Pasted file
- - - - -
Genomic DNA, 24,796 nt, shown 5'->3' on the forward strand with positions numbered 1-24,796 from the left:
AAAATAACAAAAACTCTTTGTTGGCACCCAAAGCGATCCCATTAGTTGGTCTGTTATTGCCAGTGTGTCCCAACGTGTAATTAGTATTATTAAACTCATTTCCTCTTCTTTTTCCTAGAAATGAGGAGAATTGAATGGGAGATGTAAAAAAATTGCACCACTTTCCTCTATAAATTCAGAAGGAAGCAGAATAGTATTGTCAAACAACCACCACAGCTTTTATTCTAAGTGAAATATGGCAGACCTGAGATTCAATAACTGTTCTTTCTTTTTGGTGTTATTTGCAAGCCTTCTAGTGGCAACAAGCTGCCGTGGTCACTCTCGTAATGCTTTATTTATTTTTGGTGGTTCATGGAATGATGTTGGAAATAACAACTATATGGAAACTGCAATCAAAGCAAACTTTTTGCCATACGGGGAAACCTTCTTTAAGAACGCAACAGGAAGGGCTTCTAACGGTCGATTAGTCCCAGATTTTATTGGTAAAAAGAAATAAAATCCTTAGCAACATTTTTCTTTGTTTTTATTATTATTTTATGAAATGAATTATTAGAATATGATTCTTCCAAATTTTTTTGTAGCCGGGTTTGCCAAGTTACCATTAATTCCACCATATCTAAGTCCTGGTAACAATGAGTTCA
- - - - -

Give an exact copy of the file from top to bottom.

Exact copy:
Genomic DNA, 24,796 nt, shown 5'->3' on the forward strand with positions numbered 1-24,796 from the left:
AAAATAACAAAAACTCTTTGTTGGCACCCAAAGCGATCCCATTAGTTGGTCTGTTATTGCCAGTGTGTCCCAACGTGTAATTAGTATTATTAAACTCATTTCCTCTTCTTTTTCCTAGAAATGAGGAGAATTGAATGGGAGATGTAAAAAAATTGCACCACTTTCCTCTATAAATTCAGAAGGAAGCAGAATAGTATTGTCAAACAACCACCACAGCTTTTATTCTAAGTGAAATATGGCAGACCTGAGATTCAATAACTGTTCTTTCTTTTTGGTGTTATTTGCAAGCCTTCTAGTGGCAACAAGCTGCCGTGGTCACTCTCGTAATGCTTTATTTATTTTTGGTGGTTCATGGAATGATGTTGGAAATAACAACTATATGGAAACTGCAATCAAAGCAAACTTTTTGCCATACGGGGAAACCTTCTTTAAGAACGCAACAGGAAGGGCTTCTAACGGTCGATTAGTCCCAGATTTTATTGGTAAAAAGAAATAAAATCCTTAGCAACATTTTTCTTTGTTTTTATTATTATTTTATGAAATGAATTATTAGAATATGATTCTTCCAAATTTTTTTGTAGCCGGGTTTGCCAAGTTACCATTAATTCCACCATATCTAAGTCCTGGTAACAATGAGTTCA